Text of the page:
Luckily for her, writing proved to be successful and a lot less walking than going door to door. Healing Seas, her first historical romance, is Christina's fifth book. She is also the author of A Husband for Danna, its sequel, A Wife for Humphrey, Snow Globe Reunion and Harvest Blessings. She is busy working on a modern retelling of the classic tale, Rapunzel. When she isn't writing or reading, she can be found walking her dog, talking to her herd of cats and spending time with her family.

Christina Lorenzen 




In just a matter of days, Addie Mayfield’s life is upended. Through an arrangement her father makes, she sets sail on the RMS Titanic as governess to the two young Fairchild children. When tragedy strikes, she finds herself rescued alongside strangers on the RMS Carpathia, headed for New York City. Far from home, she is taken in by the O’Reilly family to wait for her family to send for her. With no money for her passage home, she’s brought to the small hamlet of Montauk to become a caretaker for a great aunt she has never met. 

Captain Frank Shea is a man without a ship. Removed from duty as captain of the RMS Morrow, he’s come to Montauk to recover from a leg injury. More painful than the injury is his fall from grace after spending his entire life at sea. The ocean was his home and he has never needed anyone. Now faced with an uncertain future, he’s desperate for a way back to the sea. Until he meets Addie Mayfield, a woman who is just as lost as he is.

Can these two people find hope for the future after all they’ve lost? Can an unexpected love heal two broken souls?



9 comments:

Paris said...

Welcome, Christina! HEALING SEAS sounds like a wonderful story!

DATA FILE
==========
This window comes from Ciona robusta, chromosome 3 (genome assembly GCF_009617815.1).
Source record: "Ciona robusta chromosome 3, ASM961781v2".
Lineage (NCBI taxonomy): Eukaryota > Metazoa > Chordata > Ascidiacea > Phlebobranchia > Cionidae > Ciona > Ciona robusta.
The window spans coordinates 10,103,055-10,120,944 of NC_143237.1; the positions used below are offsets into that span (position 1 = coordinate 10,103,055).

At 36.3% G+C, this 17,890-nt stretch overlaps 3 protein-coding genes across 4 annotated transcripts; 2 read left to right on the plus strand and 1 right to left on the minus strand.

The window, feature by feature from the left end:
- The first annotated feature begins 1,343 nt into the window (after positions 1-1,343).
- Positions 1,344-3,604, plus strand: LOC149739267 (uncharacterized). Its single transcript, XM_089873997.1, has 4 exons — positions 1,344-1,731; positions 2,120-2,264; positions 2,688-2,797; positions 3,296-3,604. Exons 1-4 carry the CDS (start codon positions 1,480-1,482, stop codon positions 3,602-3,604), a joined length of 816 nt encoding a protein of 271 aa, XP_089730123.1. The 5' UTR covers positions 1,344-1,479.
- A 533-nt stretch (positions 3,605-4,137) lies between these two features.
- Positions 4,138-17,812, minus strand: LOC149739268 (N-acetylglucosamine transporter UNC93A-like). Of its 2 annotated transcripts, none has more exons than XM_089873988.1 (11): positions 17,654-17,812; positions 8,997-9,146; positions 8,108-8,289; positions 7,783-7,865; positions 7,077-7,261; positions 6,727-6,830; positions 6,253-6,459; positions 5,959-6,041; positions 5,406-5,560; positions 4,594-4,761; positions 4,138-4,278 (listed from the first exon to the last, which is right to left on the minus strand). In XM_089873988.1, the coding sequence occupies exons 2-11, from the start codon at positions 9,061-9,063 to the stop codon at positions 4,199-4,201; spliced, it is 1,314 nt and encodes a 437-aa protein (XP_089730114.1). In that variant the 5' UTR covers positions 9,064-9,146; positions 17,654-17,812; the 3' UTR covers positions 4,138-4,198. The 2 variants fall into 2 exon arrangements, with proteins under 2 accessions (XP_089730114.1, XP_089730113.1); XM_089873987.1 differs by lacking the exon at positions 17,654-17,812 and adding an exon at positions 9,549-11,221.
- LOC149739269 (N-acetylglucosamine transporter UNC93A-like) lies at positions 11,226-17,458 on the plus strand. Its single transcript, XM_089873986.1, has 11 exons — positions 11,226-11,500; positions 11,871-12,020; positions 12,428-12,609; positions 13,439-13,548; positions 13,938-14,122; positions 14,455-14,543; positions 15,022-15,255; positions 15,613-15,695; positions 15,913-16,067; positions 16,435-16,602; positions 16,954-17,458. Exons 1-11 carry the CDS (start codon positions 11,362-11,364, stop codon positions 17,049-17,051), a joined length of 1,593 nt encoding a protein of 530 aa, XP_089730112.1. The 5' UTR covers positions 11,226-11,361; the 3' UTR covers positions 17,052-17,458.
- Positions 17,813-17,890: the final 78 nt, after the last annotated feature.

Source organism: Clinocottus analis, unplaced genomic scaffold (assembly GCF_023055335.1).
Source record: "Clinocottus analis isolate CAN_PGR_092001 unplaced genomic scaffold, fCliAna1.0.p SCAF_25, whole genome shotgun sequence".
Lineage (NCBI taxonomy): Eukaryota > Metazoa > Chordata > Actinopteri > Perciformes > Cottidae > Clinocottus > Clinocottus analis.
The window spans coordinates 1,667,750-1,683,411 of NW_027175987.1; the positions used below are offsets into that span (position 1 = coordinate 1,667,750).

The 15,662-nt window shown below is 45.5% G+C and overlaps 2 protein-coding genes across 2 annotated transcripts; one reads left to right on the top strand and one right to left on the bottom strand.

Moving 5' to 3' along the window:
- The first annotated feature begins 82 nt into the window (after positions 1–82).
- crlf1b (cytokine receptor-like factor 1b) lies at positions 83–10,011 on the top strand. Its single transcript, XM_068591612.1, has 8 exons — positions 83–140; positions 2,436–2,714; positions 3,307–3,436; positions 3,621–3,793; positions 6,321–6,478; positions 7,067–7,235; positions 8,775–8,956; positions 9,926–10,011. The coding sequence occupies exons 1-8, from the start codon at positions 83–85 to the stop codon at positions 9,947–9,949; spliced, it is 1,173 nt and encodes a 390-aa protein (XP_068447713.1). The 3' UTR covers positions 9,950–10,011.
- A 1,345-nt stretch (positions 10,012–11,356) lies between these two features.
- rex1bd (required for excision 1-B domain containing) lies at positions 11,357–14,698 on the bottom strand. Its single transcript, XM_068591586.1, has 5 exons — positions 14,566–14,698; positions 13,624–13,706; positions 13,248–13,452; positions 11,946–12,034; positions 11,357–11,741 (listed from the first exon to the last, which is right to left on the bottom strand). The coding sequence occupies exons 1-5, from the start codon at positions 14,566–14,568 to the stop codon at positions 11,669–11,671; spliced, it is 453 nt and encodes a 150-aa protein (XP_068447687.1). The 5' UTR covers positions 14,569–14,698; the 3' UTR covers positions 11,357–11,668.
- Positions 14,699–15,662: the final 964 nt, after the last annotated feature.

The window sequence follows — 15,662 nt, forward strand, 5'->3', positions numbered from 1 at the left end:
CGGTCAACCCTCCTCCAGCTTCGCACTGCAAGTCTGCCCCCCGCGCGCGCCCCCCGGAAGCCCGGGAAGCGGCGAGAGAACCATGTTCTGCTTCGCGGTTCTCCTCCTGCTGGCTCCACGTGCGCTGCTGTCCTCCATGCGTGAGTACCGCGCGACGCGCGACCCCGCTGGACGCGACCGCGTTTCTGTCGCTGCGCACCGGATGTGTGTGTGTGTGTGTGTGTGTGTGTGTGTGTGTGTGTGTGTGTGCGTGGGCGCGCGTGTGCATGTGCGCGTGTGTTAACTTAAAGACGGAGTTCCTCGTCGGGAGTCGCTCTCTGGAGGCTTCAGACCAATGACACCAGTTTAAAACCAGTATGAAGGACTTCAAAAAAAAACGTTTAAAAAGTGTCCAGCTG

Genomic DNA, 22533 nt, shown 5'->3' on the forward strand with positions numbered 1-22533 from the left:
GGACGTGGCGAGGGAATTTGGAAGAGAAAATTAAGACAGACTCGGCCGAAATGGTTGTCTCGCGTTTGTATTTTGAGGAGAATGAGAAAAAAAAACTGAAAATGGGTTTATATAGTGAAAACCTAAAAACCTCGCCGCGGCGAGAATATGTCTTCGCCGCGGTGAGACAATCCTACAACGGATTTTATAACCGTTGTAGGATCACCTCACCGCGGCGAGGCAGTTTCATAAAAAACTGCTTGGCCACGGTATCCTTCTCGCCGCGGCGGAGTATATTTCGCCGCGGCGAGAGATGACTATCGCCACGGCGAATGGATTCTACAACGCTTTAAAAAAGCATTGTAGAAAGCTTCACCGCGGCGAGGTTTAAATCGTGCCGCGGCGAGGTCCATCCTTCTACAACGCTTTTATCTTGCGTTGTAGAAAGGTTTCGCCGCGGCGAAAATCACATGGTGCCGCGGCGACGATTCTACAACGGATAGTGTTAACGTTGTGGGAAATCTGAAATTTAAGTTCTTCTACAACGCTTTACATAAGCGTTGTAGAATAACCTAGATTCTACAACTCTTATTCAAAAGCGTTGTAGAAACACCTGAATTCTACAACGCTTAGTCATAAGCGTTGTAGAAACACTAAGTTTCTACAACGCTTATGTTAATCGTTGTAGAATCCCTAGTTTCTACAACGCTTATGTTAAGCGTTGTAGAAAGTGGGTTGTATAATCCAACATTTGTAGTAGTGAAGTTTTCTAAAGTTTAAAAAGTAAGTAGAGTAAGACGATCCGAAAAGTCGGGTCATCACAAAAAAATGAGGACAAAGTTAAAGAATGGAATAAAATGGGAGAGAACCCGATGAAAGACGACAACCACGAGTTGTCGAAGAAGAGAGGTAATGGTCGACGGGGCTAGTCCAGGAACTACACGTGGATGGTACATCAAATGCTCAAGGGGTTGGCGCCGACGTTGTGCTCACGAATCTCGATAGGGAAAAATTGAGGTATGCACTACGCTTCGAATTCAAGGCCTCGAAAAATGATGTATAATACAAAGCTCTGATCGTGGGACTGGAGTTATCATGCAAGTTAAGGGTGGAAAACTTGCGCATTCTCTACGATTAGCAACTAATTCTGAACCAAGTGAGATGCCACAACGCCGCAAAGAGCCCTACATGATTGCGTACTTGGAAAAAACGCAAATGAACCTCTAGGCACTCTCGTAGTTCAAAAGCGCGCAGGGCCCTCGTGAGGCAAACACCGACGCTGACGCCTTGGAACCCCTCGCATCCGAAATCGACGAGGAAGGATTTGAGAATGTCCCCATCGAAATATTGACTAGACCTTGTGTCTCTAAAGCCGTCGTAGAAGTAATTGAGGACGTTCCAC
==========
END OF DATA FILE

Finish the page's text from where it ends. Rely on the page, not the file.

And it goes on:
Christina said...

Thank you, Paris! I do hope you'll pick it up. I'd love to hear you enjoyed it. Thanks for stopping by!

Melissa Keir said...

It's fun to hear about your writing process. Sometimes stories don't fit for a time but you may come back to your pirates! Who doesn't love a strong sailor lad?!

Healing Seas sounds fabulous. I wish you all the best!

Christina said...

Thanks Melissa. I still have that pirate story rolling around in my head so someday its bound to get out lol. Thanks for the well wishes. And thanks for stopping by!

Vicki Batman, sassy writer of sexy and funny fiction, blogger at Handbags, Books...Whatever said...

I do love to read historicals, but could never write one. Congratulations on your story.

Christina said...

Thanks Vicki! I hope you'll check out Healing Seas. I'd love to hear from historical readers. You guys have much good info to share. Thanks for stopping by!

jean hart stewart said...

I write some historical, and love doing them. Lots of checking and rechecking though. Yours sounds very interesting. Good luck with it!

Christina said...

I really enjoyed writing this one, Jean. I do see how you would need to do lots of checking for accuracy. Thank you for stopping by today.

Janice Seagraves said...

Historicals are notoriously hard to write but the readers are devoted.

Good for you. I'm glad you're enjoying the challenge.